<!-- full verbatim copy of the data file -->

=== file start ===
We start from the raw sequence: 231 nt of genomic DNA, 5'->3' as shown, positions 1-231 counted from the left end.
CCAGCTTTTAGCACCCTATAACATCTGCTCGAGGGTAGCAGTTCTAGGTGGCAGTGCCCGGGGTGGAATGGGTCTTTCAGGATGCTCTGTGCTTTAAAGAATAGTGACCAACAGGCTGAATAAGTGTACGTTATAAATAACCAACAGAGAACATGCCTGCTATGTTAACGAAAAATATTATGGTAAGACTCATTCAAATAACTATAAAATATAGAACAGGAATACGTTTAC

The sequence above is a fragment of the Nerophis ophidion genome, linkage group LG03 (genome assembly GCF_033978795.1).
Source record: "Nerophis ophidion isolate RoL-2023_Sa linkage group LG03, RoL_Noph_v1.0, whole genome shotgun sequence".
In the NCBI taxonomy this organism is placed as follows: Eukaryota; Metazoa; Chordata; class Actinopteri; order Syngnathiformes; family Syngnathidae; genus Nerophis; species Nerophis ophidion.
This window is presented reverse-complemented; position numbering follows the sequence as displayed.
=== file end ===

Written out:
We start from the raw sequence: 231 nt of genomic DNA, 5'->3' as shown, positions 1-231 counted from the left end.
CCAGCTTTTAGCACCCTATAACATCTGCTCGAGGGTAGCAGTTCTAGGTGGCAGTGCCCGGGGTGGAATGGGTCTTTCAGGATGCTCTGTGCTTTAAAGAATAGTGACCAACAGGCTGAATAAGTGTACGTTATAAATAACCAACAGAGAACATGCCTGCTATGTTAACGAAAAATATTATGGTAAGACTCATTCAAATAACTATAAAATATAGAACAGGAATACGTTTAC

The sequence above is a fragment of the Nerophis ophidion genome, linkage group LG03 (genome assembly GCF_033978795.1).
Source record: "Nerophis ophidion isolate RoL-2023_Sa linkage group LG03, RoL_Noph_v1.0, whole genome shotgun sequence".
In the NCBI taxonomy this organism is placed as follows: Eukaryota; Metazoa; Chordata; class Actinopteri; order Syngnathiformes; family Syngnathidae; genus Nerophis; species Nerophis ophidion.
This window is presented reverse-complemented; position numbering follows the sequence as displayed.